Moralia sive expositio in Job.
Venice, Andreas Torresanus, de Asula, 11 Apr. 1496.
Folio. ff. (xv) 327, lacking a1 (blank except title ‘Moralia Sancti Gregorii Pape Super Job’) and I8 (blank). Gothic letter, double column. Outer margin of a2-3 and lower blank margin of I7 repaired, light water stain to upper blank margin of early ll., a few small, scattered, mainly marginal worm holes, intermittent marginal foxing in places, occasional ms. marginalia and image, few scattered ink spots, upper margin of I7 strengthened, early ms note on lower. A very good, generally clean copy, on thick paper, in polished C17 calf, C18 reback in straight-grained morocco, marbled eps, raised bands, spine double gilt ruled, gilt-lettered morocco labels, scattered worm holes at head and foot of spine, extremities a bit rubbed. Bookplate of George Fletcher to ffep, occasional early marginalia.
This edition—‘rigorous […] with a handsome Gothic typeface’—is included among those ‘of priceless value according to the unanimous opinion of bibliographers’ produced by the Torresani two years after Manutius had left, on amicable terms, to set up his own press (Bernoni, ‘Dei Torresani’, 79, n.89). This was also the penultimate edition of the C15. From a Patrician Roman family, Gregory (504-604AD) served as prefect, the highest office in Rome, before deciding to devote his life to the Christian church. Albeit keen on monastic meditation, he was, for his talents in diplomacy and administration, elected pope. He famously organised the first systematic mission to Britain, including Augustine of Canterbury, to convert the Anglo-Saxons. ‘Moralia’ was written during his diplomatic stay at the court of Tiberius II in Constantinople, and it was completed after his papal appointment. His major work, ‘Moralia’ is also one of the longest Western theological texts. It is a monumental commentary on moral questions raised in the book of Job—addressed in their historical, moral, allegorical and typological sense—Job being interpreted as a prefiguration of Christ and of the persecuted Church. ‘Encyclopaedic and synoptic, it is a cornucopia brimming with odd bits of information about the natural world, medicine, human nature, and society mixed unpredictably with sober analyses of guilt and sin, disquisitions on Christology, and reflections on the Church’s place in the world, along with the unfolding of Job’s story’—a manual for Christian life (Straw, ‘Job’s Sin’, 72-73). The sparse annotator of this copy glossed two sections as ‘allegoria’ and ‘moralitas’. Handsome, fresh copy of one of the most influential theological works.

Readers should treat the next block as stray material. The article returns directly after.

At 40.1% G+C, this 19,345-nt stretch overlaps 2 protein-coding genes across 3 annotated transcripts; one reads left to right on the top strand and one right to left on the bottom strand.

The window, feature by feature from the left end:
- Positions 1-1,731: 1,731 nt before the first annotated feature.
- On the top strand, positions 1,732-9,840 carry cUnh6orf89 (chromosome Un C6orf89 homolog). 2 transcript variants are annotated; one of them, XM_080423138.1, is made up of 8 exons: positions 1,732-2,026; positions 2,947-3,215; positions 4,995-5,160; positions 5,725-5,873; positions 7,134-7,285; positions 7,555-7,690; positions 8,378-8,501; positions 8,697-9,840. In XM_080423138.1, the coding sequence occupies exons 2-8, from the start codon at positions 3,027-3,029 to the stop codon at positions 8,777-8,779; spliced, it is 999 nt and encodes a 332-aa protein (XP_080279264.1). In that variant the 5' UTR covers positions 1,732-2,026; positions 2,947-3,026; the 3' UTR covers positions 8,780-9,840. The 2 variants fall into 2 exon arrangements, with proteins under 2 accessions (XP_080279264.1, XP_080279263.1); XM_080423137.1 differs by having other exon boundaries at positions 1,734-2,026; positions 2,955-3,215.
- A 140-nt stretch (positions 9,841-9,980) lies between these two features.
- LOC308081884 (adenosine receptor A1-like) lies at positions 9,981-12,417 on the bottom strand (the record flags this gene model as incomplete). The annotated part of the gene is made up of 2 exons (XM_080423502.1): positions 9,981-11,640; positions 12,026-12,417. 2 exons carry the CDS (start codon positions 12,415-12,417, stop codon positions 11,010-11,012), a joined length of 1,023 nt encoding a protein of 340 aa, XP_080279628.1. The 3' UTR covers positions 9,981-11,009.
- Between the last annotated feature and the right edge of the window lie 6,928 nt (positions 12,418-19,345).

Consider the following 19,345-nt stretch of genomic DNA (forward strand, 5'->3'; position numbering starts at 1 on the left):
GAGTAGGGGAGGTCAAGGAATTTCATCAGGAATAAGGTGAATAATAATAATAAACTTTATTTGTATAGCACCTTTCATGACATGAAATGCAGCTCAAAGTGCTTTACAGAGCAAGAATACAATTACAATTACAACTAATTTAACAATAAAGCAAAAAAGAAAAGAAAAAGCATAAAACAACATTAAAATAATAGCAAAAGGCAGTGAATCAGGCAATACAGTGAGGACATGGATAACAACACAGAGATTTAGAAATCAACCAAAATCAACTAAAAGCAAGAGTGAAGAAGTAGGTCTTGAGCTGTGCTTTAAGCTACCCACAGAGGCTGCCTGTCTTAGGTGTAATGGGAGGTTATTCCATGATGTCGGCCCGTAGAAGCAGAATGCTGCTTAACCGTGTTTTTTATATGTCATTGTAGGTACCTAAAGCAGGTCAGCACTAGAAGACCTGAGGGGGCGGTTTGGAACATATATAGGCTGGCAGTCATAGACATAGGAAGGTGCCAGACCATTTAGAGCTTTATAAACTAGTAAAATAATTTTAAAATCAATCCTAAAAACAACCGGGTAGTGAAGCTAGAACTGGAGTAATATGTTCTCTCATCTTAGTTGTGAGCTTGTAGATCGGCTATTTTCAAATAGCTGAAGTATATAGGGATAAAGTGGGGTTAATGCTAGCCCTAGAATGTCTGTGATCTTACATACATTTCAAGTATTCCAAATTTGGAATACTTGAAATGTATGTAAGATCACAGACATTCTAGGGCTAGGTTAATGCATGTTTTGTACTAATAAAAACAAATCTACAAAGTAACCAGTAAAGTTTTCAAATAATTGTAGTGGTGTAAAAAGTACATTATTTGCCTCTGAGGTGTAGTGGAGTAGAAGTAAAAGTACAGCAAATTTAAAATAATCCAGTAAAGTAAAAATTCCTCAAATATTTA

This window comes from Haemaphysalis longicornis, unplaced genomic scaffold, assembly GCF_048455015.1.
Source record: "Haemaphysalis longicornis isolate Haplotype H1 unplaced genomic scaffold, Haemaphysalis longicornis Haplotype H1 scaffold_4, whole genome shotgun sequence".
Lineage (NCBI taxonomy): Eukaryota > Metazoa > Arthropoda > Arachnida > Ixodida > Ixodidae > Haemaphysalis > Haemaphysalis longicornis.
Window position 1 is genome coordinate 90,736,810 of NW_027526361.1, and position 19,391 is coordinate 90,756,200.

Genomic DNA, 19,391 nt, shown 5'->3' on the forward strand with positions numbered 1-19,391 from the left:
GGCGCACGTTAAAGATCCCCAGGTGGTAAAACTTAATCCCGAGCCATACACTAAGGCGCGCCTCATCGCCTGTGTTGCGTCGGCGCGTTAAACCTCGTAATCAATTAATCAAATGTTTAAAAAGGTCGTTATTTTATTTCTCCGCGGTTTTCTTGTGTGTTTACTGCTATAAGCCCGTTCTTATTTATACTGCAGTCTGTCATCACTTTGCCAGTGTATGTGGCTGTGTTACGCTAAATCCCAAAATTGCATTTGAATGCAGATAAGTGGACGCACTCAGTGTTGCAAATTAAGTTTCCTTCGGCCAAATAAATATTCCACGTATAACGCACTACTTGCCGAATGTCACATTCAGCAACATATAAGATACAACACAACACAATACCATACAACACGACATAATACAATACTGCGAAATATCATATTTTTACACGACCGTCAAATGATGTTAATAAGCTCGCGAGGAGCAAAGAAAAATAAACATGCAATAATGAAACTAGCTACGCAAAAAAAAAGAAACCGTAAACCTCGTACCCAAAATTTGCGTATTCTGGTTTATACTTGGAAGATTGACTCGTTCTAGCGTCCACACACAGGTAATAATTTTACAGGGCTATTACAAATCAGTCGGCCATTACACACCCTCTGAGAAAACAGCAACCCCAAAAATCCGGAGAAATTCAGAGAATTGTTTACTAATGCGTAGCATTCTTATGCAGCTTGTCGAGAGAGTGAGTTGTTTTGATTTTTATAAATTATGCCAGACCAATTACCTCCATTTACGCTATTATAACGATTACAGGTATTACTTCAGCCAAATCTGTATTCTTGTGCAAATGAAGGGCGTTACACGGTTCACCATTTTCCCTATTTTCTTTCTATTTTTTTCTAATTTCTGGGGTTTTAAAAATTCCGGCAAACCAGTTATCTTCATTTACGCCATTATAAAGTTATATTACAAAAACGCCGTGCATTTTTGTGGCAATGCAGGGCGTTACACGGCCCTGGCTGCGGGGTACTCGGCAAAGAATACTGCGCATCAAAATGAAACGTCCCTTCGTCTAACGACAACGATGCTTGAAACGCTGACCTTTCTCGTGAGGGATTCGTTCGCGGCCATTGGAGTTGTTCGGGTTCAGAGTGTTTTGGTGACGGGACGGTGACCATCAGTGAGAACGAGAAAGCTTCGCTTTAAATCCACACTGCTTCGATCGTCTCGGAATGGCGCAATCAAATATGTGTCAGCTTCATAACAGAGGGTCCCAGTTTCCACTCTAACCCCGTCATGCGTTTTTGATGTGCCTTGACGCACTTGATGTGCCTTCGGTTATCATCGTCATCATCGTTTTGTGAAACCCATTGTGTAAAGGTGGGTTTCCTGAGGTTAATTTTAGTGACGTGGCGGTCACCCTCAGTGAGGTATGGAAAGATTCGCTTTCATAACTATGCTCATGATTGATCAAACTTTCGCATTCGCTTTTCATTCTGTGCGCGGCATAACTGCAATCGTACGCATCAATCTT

BMC V 312; Goff G433; HC 7933*; GW 11435; Bernoni 89; Renouard 19:1. C. Straw, ‘Job’s Sin in the Moralia of Gregory the Great’, in A Companion to Job in the Middle Ages, ed. T.F. Harkins (Leiden, 2016), 71-100.